Sunday, February 7, 2021

Not Even Not Zen 221.13: Wake for Robert Gallagher, Part 13


Robert Gallagher, Wake

Remembrance as a Teacher - Overseas

When we were growing up, my father built a photo collage about six feet tall, three feet wide. I helped him put together the frame, the cardboard backing, and the photo pasting. That is, I was often in the same room. Since I was five years old, my help amounted to staying within sight and not stepping on the photographs as he pasted them. I'm not sure I succeeded entirely.

For years, I felt in awe of the collage. It was twice my height and wider than I could stretch my arms. My father hung it on the wall next to the stairwell.

On most days as I galumphed up and down the stairs beside it, I saw pictures of myself in Germany or of my parents on bicycles in Europe. There were pictures with relatives and others with friends. Oddly, there were also photographs without any of my family or relatives. They were small, square shots with rows of colored people in them, often colored and white people walking arm in arm together. Even when I was eight and had acquired a bit of context, I didn't understand those pictures of civil rights marches. My parents had gone to be in them. My father, as always, tried to document what was happening.

Even now, those poorly-exposed photos, fond memories for my parents, are blurry partial-recollections for me. Young black women in white dresses; four or five men seen from behind, one taller than others, his hair cut short to the shape of his head; a man in a suit raising his left arm with a small crowd in front of him.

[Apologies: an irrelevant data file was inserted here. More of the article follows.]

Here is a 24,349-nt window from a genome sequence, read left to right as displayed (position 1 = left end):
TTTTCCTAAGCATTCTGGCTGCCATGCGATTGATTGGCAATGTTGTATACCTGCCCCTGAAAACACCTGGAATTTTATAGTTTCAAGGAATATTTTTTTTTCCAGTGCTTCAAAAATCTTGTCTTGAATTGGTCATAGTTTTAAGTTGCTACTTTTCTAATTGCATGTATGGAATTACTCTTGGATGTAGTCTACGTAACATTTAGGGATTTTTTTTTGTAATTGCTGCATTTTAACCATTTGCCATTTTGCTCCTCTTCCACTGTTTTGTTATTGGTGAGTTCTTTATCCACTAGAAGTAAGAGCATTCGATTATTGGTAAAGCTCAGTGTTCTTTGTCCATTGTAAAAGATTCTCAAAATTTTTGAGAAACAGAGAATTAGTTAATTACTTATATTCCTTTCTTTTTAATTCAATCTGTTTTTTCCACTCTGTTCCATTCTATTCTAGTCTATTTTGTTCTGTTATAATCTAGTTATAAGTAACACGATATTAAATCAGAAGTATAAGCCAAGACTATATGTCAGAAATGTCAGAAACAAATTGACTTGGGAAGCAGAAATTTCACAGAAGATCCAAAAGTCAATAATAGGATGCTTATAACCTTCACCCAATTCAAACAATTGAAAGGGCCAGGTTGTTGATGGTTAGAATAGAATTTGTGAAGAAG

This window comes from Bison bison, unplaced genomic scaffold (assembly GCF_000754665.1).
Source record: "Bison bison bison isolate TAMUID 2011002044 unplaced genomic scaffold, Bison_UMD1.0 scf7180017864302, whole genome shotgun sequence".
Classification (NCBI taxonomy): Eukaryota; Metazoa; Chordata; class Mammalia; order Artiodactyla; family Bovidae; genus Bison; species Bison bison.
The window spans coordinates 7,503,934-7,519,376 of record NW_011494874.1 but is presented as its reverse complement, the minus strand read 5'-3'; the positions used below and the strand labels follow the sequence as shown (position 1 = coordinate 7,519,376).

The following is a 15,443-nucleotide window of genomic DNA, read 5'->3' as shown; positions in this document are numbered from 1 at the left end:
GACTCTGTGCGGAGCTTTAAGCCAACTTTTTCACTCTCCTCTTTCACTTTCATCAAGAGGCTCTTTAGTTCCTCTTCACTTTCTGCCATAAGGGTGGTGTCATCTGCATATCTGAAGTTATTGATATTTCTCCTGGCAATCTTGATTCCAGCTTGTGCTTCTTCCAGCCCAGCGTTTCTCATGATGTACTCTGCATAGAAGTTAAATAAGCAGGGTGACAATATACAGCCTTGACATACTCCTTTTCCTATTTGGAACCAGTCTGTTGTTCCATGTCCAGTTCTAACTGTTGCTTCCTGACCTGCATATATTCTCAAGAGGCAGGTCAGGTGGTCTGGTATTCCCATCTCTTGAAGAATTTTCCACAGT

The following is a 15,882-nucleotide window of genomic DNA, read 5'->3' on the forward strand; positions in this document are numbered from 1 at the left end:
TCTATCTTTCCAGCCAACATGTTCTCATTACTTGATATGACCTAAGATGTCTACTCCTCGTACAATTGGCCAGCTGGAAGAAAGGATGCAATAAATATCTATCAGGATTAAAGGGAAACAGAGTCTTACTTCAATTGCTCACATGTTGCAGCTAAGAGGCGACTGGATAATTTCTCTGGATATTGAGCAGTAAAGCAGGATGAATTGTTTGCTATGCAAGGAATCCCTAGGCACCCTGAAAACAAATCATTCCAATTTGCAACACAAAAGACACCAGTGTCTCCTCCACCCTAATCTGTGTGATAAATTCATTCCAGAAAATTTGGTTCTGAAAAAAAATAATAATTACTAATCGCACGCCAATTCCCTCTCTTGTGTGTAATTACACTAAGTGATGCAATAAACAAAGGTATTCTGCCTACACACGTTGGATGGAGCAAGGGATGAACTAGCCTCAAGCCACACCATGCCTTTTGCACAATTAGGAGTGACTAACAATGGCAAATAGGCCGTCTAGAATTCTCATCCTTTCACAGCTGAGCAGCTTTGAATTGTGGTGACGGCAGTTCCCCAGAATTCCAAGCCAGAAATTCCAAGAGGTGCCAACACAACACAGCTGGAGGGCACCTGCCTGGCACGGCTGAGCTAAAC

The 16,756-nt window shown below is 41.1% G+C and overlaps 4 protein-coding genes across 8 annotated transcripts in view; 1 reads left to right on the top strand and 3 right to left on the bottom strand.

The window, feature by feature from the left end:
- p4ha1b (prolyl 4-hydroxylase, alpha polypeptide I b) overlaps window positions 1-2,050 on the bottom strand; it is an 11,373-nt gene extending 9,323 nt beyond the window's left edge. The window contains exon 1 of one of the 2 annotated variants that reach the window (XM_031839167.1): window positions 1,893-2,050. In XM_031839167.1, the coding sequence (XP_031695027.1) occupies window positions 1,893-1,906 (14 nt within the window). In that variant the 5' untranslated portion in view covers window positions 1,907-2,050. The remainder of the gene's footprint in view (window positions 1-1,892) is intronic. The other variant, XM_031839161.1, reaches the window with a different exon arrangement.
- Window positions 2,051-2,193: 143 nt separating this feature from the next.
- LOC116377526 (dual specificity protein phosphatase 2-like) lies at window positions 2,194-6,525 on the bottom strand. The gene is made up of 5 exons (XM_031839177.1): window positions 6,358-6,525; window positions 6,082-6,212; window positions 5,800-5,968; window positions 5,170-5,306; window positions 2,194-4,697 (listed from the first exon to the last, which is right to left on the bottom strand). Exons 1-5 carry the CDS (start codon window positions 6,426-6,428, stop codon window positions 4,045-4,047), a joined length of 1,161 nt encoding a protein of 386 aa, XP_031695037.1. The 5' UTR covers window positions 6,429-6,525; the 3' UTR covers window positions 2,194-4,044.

The collage didn't survive moving between houses. My parents sorted the prints into cardboard boxes. They misplaced the boxes, or threw them out, or left them in forgotten corners of our basement where rescue cats peed on them. For my part, I didn't understand how the photos marked the end of an era for our family. After I was born, the civil rights marches continued, of course, but they went on without my parents.

Sometimes that's the reality of having children. I can understand that my mother may not have wanted to risk getting hit or hosed down by police while she had an infant in her care. In any case, my parents had started spending time overseas with their teaching jobs. The presence of children put an end to that too, in time.

At first, my parents kept their careers as civilian, federal employees of the US Army. Only my mother flew to Maryland for my birth. A few months later, she returned to my father in Germany, this time to his posting in Hamburg.

"I did start to like teaching," my father said of his time at the army bases. "You could get up in front of a class and tell jokes and everyone felt compelled to laugh."

His students enjoyed his lectures. They talked to him at length after classes. He got to explore subjects he liked: philosophy, psychology, and the Russian language. The head of the faculty pressed him into teaching math as well. He hadn't paid much attention to the subject in college, only enough to get through calculus, but he found that he enjoyed talking about it. It felt to him like philosophy but more rigorous.

Meanwhile, my mother started pressing for a return to the United States. She was lining up better paying jobs in Maryland, ones with union benefits like parental leave. She was tired of moving from post to post. In Maryland, they had bought a home in 1961. But they barely lived in it before they accepted jobs in Europe. Their realtor had offered to rent it out for them, so the mortgage kept getting paid, and it was still theirs.

They returned to that house in College Park in the summer of 1966. That gave them a month to decide on their new teaching jobs.

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